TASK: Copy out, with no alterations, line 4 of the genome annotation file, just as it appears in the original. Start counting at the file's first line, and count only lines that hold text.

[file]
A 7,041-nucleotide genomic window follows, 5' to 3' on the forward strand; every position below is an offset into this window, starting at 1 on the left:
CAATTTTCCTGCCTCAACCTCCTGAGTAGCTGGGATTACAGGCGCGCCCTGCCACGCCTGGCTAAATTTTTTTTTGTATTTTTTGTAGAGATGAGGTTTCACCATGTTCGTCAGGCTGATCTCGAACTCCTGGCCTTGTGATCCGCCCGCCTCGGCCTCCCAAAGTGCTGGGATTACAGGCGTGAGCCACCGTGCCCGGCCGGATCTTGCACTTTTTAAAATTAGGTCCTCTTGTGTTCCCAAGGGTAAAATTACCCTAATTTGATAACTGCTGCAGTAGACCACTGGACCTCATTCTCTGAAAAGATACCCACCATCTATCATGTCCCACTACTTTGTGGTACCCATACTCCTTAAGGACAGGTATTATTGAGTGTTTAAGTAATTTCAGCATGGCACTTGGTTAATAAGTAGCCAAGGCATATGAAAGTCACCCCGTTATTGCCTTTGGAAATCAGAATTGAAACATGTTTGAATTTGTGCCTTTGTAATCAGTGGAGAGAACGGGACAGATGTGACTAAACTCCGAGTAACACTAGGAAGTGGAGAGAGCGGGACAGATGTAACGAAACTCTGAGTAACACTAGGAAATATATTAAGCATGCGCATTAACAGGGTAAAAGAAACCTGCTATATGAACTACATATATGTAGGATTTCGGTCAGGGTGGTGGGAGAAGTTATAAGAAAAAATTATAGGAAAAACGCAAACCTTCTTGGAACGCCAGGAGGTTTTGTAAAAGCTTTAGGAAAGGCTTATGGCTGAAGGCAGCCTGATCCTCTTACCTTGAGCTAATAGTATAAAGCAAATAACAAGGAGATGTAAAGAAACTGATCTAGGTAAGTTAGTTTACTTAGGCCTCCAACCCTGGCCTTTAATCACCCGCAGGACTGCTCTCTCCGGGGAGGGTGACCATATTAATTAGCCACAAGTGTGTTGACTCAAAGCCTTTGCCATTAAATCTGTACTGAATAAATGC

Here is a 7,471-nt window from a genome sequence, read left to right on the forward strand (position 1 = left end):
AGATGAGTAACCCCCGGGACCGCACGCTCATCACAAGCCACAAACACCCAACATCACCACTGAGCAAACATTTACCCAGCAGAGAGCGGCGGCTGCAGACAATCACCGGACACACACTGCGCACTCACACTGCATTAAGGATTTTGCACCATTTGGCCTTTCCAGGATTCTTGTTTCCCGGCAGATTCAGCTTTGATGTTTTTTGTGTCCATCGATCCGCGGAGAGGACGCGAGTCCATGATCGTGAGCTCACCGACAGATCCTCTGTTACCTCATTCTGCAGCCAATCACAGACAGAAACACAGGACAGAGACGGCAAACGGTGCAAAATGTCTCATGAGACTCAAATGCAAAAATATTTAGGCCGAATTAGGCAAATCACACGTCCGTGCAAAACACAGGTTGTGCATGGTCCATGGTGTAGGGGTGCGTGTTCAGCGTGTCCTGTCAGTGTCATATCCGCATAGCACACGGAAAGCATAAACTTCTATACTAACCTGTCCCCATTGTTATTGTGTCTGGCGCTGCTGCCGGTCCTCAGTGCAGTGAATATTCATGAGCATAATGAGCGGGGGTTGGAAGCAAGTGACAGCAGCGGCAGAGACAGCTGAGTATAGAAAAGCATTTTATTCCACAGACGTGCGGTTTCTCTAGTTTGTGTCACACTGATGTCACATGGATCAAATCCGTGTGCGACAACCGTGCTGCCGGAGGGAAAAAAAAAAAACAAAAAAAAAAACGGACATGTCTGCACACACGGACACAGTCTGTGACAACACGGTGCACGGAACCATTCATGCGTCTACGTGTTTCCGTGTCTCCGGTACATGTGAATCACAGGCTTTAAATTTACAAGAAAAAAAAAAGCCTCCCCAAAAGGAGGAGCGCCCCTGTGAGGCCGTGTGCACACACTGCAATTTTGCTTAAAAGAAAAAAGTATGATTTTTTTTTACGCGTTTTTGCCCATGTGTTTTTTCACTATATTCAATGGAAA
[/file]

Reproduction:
AGATGAGTAACCCCCGGGACCGCACGCTCATCACAAGCCACAAACACCCAACATCACCACTGAGCAAACATTTACCCAGCAGAGAGCGGCGGCTGCAGACAATCACCGGACACACACTGCGCACTCACACTGCATTAAGGATTTTGCACCATTTGGCCTTTCCAGGATTCTTGTTTCCCGGCAGATTCAGCTTTGATGTTTTTTGTGTCCATCGATCCGCGGAGAGGACGCGAGTCCATGATCGTGAGCTCACCGACAGATCCTCTGTTACCTCATTCTGCAGCCAATCACAGACAGAAACACAGGACAGAGACGGCAAACGGTGCAAAATGTCTCATGAGACTCAAATGCAAAAATATTTAGGCCGAATTAGGCAAATCACACGTCCGTGCAAAACACAGGTTGTGCATGGTCCATGGTGTAGGGGTGCGTGTTCAGCGTGTCCTGTCAGTGTCATATCCGCATAGCACACGGAAAGCATAAACTTCTATACTAACCTGTCCCCATTGTTATTGTGTCTGGCGCTGCTGCCGGTCCTCAGTGCAGTGAATATTCATGAGCATAATGAGCGGGGGTTGGAAGCAAGTGACAGCAGCGGCAGAGACAGCTGAGTATAGAAAAGCATTTTATTCCACAGACGTGCGGTTTCTCTAGTTTGTGTCACACTGATGTCACATGGATCAAATCCGTGTGCGACAACCGTGCTGCCGGAGGGAAAAAAAAAAAACAAAAAAAAAAACGGACATGTCTGCACACACGGACACAGTCTGTGACAACACGGTGCACGGAACCATTCATGCGTCTACGTGTTTCCGTGTCTCCGGTACATGTGAATCACAGGCTTTAAATTTACAAGAAAAAAAAAAGCCTCCCCAAAAGGAGGAGCGCCCCTGTGAGGCCGTGTGCACACACTGCAATTTTGCTTAAAAGAAAAAAGTATGATTTTTTTTTACGCGTTTTTGCCCATGTGTTTTTTCACTATATTCAATGGAAA